1. Micro-economics is the study of the choices that individuals and businesses make, the way these choices interact in market, and the influence of governments.1 This report analyses the micro-economics of 2 newspaper articles - “Bakeries Raise Prices As Cost Of Wheat Soars” and “Pay Hike As Supply Of Maids Dries Up”, based on perspectives of micro-economics theories, principles and concepts.
ARTICLE 1 - ECONOMIC ANALYSIS ON “BAKERIES RAISE PRICES AS COST OF WHEAT SOARS”
2. Summary of Article. This article highlighted the issue of bad weather (“Land” – a Factor of Production) and how it affected the basic commodities needs of the people (consumers). Bakeries raise prices due to the increase in cost of wheat and related commodities. This rise was due to the global shortage of wheat because of bad weather in wheat producing countries and the imposition of bans on exports through government interventions. The price of flour has risen from S$29 to S$32 per 25kg in just 2 months. Rise in prices of soya beans and sugar led to further increase in prices of flour-based products. This burden is being transferred to the consumers. An increase in price of 5% to 10% is seen in flour-based products for both local and export sales. If bad weather continues, the increase in prices of these weather dependent crops will continue to rise. Consumers will have to spend more or choose other alternatives since the next price review will only be done in 6 months’ time.
3. Factors of Production. This article illustrates ‘How’ goods and services are produced (one of the 4 categories of Factors of Productions):
a. Land. Wheat is grown on land and depends on weather for their growth and harvesting. Bad weather such as floods in Australia or drought in Russia where majority of the world’s wheat and other crops are produced, have great impacts on the quantity for harvests and exports. Russia’s ban on export had caused the world’s supply to fall rapidly since October 2010. Likewise, weather anomalies caused an increase of approximately 30% in the price of wheat-related goods such as soya beans and sugar over the past year. In a nutshell, weather and the natural environment play a dominant part in prices of crops by influencing supply.
4. Micro-economics Concepts. The concepts which are applicable to this article are:
a. Diversifications. There is a need for diversification of supply in order to achieve price equilibrium. It was reported that big companies and supermarkets were able to hold the prices of wheat related products because they have supply from more places.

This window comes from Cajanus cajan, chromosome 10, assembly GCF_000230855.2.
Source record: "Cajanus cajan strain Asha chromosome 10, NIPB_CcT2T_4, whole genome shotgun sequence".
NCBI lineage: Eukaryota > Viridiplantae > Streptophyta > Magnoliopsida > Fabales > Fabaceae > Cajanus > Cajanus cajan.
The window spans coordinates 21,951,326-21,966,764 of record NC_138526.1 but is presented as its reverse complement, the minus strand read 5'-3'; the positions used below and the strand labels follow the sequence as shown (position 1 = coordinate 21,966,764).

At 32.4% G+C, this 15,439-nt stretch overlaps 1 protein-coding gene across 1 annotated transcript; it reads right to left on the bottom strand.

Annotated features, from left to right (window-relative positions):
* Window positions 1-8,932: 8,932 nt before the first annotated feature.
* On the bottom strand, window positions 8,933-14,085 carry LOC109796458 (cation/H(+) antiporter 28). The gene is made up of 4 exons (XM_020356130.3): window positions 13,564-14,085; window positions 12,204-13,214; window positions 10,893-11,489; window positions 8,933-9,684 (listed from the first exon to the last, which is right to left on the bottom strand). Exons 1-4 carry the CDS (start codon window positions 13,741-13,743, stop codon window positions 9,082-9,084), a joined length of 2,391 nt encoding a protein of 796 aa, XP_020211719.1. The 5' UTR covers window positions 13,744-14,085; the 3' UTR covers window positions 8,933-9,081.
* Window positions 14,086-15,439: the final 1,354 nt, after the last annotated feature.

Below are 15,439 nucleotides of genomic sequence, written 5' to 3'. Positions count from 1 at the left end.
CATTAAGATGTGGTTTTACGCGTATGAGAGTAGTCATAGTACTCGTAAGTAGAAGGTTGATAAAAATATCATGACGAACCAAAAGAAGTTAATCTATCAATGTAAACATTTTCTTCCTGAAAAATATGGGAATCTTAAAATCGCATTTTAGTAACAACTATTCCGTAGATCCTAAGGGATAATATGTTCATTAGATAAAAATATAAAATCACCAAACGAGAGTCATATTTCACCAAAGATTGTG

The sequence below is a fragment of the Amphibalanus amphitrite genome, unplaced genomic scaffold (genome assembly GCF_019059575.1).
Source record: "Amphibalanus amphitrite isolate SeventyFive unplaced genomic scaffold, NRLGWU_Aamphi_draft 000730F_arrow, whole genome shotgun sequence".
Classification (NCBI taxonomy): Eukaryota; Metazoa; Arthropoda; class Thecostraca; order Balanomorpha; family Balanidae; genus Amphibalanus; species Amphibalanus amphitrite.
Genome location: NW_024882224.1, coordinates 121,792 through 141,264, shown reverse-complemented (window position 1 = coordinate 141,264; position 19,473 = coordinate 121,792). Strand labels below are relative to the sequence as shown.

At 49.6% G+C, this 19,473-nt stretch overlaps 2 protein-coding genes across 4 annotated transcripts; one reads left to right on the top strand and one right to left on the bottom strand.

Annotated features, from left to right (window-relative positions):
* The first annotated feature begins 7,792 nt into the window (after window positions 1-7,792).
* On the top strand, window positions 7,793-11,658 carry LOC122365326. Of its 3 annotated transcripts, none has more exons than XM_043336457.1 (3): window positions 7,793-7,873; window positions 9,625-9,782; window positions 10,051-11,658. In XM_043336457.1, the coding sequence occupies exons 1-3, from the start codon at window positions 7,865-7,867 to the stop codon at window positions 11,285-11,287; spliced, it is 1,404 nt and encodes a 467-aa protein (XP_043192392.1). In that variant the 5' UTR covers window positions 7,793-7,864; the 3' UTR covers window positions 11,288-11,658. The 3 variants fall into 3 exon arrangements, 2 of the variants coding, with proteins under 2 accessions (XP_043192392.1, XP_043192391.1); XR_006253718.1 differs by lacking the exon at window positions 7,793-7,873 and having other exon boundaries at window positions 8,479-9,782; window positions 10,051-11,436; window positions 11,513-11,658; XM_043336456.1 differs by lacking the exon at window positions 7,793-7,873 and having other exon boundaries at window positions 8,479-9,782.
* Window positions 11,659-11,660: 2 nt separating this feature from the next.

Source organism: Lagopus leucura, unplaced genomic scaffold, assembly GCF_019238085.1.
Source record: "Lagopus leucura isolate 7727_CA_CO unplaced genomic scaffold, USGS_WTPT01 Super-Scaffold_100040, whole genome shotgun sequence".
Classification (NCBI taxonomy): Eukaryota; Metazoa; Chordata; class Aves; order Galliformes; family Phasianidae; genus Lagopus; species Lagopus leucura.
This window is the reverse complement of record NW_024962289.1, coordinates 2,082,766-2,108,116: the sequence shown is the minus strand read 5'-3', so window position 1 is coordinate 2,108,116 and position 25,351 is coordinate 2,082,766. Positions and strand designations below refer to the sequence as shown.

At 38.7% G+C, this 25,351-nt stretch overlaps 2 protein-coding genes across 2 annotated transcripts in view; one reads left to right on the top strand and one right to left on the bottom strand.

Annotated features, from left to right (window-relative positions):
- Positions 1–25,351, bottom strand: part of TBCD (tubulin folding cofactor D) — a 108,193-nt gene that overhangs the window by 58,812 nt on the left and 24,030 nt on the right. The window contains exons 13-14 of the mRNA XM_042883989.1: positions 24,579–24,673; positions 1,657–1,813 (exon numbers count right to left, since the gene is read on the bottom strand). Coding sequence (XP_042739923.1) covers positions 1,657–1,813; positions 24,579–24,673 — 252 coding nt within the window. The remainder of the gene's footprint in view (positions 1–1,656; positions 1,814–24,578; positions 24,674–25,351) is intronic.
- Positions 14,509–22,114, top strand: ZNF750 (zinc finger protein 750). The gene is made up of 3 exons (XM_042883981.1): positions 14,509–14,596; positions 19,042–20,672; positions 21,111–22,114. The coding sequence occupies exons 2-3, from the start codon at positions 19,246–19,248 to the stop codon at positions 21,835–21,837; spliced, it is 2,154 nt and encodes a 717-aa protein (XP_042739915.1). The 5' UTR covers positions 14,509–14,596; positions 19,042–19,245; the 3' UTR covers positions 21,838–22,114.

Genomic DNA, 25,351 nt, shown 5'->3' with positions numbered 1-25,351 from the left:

b. Cross Elasticity of Demand. Cross elasticity of demands measures the responsiveness of the demand for a good to a change in the price of a substitute or complement, other things remaining the same. With increase in wheat prices, the percentage change in quantity demanded of other wheat related products such as cakes or roti-prata will be affected directly by the percentage change in price of bread as they are substitutes of each other.
c. Elasticity of Supply. From the supply angle, wheat are produced from common resource (good weather), and are from various countries. When these countries are affected by weather at almost the same time (as in Russia and Australia), the elasticity of supply equals to zero, i.e. perfectly inelastic, at least till the next harvest and prices will keep on increasing as shown.
d. Cost of Production. Changes to prices of FoP will cause changes to cost of production. An increase of 6% to 10% is seen in price of a bag of 25kg flour, resulting in higher cost of production for bakeries. For example, a confectionary in Ghim Moh was forced to raise prices of its bread products for the first time in 22 years (i.e. from S$1.30 to S$1.50).
ARTICLE 2 - ECONOMIC ANALYSIS ON “PAY HIKE AS SUPPLY OF MAIDS DRIES UP”
5. Summary of Article. In this article we examine the effect of micro-economics’ demand and...
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